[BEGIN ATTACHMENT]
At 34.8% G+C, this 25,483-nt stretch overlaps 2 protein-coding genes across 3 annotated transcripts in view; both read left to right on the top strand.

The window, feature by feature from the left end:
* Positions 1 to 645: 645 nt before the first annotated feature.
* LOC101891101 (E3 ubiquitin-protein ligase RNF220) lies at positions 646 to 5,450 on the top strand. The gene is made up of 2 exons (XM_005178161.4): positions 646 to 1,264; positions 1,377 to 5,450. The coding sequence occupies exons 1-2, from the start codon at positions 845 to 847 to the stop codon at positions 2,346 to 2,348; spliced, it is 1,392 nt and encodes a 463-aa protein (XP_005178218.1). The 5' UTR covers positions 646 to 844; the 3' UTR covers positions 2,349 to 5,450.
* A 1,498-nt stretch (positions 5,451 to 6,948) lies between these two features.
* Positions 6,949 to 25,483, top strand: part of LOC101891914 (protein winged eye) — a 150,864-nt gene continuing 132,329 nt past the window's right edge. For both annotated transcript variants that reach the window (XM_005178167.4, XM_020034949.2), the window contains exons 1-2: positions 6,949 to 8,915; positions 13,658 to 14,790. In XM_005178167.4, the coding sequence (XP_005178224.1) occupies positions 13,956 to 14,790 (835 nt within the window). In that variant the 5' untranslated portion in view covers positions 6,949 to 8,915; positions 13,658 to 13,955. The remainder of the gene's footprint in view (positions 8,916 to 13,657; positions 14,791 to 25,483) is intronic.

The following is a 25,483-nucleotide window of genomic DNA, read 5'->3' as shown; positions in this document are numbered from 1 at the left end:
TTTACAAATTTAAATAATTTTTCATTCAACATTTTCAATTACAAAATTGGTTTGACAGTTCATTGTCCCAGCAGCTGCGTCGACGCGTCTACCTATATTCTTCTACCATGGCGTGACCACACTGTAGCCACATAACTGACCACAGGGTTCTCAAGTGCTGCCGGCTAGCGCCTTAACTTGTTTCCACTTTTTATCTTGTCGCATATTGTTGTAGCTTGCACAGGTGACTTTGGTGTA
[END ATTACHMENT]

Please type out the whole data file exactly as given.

At 34.8% G+C, this 25,483-nt stretch overlaps 2 protein-coding genes across 3 annotated transcripts in view; both read left to right on the top strand.

The window, feature by feature from the left end:
* Positions 1 to 645: 645 nt before the first annotated feature.
* LOC101891101 (E3 ubiquitin-protein ligase RNF220) lies at positions 646 to 5,450 on the top strand. The gene is made up of 2 exons (XM_005178161.4): positions 646 to 1,264; positions 1,377 to 5,450. The coding sequence occupies exons 1-2, from the start codon at positions 845 to 847 to the stop codon at positions 2,346 to 2,348; spliced, it is 1,392 nt and encodes a 463-aa protein (XP_005178218.1). The 5' UTR covers positions 646 to 844; the 3' UTR covers positions 2,349 to 5,450.
* A 1,498-nt stretch (positions 5,451 to 6,948) lies between these two features.
* Positions 6,949 to 25,483, top strand: part of LOC101891914 (protein winged eye) — a 150,864-nt gene continuing 132,329 nt past the window's right edge. For both annotated transcript variants that reach the window (XM_005178167.4, XM_020034949.2), the window contains exons 1-2: positions 6,949 to 8,915; positions 13,658 to 14,790. In XM_005178167.4, the coding sequence (XP_005178224.1) occupies positions 13,956 to 14,790 (835 nt within the window). In that variant the 5' untranslated portion in view covers positions 6,949 to 8,915; positions 13,658 to 13,955. The remainder of the gene's footprint in view (positions 8,916 to 13,657; positions 14,791 to 25,483) is intronic.

The following is a 25,483-nucleotide window of genomic DNA, read 5'->3' as shown; positions in this document are numbered from 1 at the left end:
TTTACAAATTTAAATAATTTTTCATTCAACATTTTCAATTACAAAATTGGTTTGACAGTTCATTGTCCCAGCAGCTGCGTCGACGCGTCTACCTATATTCTTCTACCATGGCGTGACCACACTGTAGCCACATAACTGACCACAGGGTTCTCAAGTGCTGCCGGCTAGCGCCTTAACTTGTTTCCACTTTTTATCTTGTCGCATATTGTTGTAGCTTGCACAGGTGACTTTGGTGTA